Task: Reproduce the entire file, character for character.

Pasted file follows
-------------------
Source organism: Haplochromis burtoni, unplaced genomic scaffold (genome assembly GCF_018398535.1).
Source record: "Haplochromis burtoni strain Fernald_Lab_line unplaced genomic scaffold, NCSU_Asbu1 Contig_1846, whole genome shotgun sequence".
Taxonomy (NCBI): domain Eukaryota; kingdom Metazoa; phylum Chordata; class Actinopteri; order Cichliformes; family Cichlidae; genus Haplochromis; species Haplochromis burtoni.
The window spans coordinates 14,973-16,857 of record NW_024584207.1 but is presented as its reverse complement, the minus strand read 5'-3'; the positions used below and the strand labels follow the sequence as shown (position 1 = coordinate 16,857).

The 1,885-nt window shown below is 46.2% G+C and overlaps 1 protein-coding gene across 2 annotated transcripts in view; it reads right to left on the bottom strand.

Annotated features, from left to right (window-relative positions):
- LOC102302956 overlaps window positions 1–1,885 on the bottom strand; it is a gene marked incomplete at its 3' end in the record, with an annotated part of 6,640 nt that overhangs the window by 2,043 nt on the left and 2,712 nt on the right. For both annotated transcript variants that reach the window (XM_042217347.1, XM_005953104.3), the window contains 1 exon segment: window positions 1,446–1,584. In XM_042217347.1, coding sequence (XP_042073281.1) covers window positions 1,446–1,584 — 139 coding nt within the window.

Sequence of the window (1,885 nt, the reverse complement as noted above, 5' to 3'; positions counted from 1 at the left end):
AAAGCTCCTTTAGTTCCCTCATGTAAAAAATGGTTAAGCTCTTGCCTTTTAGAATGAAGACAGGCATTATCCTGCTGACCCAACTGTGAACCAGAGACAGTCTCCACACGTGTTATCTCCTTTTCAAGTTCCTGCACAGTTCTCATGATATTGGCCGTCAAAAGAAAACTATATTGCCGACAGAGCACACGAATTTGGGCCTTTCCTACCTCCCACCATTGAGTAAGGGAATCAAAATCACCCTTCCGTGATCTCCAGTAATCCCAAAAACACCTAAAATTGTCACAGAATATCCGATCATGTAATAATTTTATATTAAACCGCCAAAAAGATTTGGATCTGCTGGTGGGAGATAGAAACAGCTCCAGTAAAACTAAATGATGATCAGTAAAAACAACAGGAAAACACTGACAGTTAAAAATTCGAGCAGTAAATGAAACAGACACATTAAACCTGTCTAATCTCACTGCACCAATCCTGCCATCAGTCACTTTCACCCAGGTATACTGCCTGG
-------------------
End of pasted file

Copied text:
Source organism: Haplochromis burtoni, unplaced genomic scaffold (genome assembly GCF_018398535.1).
Source record: "Haplochromis burtoni strain Fernald_Lab_line unplaced genomic scaffold, NCSU_Asbu1 Contig_1846, whole genome shotgun sequence".
Taxonomy (NCBI): domain Eukaryota; kingdom Metazoa; phylum Chordata; class Actinopteri; order Cichliformes; family Cichlidae; genus Haplochromis; species Haplochromis burtoni.
The window spans coordinates 14,973-16,857 of record NW_024584207.1 but is presented as its reverse complement, the minus strand read 5'-3'; the positions used below and the strand labels follow the sequence as shown (position 1 = coordinate 16,857).

The 1,885-nt window shown below is 46.2% G+C and overlaps 1 protein-coding gene across 2 annotated transcripts in view; it reads right to left on the bottom strand.

Annotated features, from left to right (window-relative positions):
- LOC102302956 overlaps window positions 1–1,885 on the bottom strand; it is a gene marked incomplete at its 3' end in the record, with an annotated part of 6,640 nt that overhangs the window by 2,043 nt on the left and 2,712 nt on the right. For both annotated transcript variants that reach the window (XM_042217347.1, XM_005953104.3), the window contains 1 exon segment: window positions 1,446–1,584. In XM_042217347.1, coding sequence (XP_042073281.1) covers window positions 1,446–1,584 — 139 coding nt within the window.

Sequence of the window (1,885 nt, the reverse complement as noted above, 5' to 3'; positions counted from 1 at the left end):
AAAGCTCCTTTAGTTCCCTCATGTAAAAAATGGTTAAGCTCTTGCCTTTTAGAATGAAGACAGGCATTATCCTGCTGACCCAACTGTGAACCAGAGACAGTCTCCACACGTGTTATCTCCTTTTCAAGTTCCTGCACAGTTCTCATGATATTGGCCGTCAAAAGAAAACTATATTGCCGACAGAGCACACGAATTTGGGCCTTTCCTACCTCCCACCATTGAGTAAGGGAATCAAAATCACCCTTCCGTGATCTCCAGTAATCCCAAAAACACCTAAAATTGTCACAGAATATCCGATCATGTAATAATTTTATATTAAACCGCCAAAAAGATTTGGATCTGCTGGTGGGAGATAGAAACAGCTCCAGTAAAACTAAATGATGATCAGTAAAAACAACAGGAAAACACTGACAGTTAAAAATTCGAGCAGTAAATGAAACAGACACATTAAACCTGTCTAATCTCACTGCACCAATCCTGCCATCAGTCACTTTCACCCAGGTATACTGCCTGG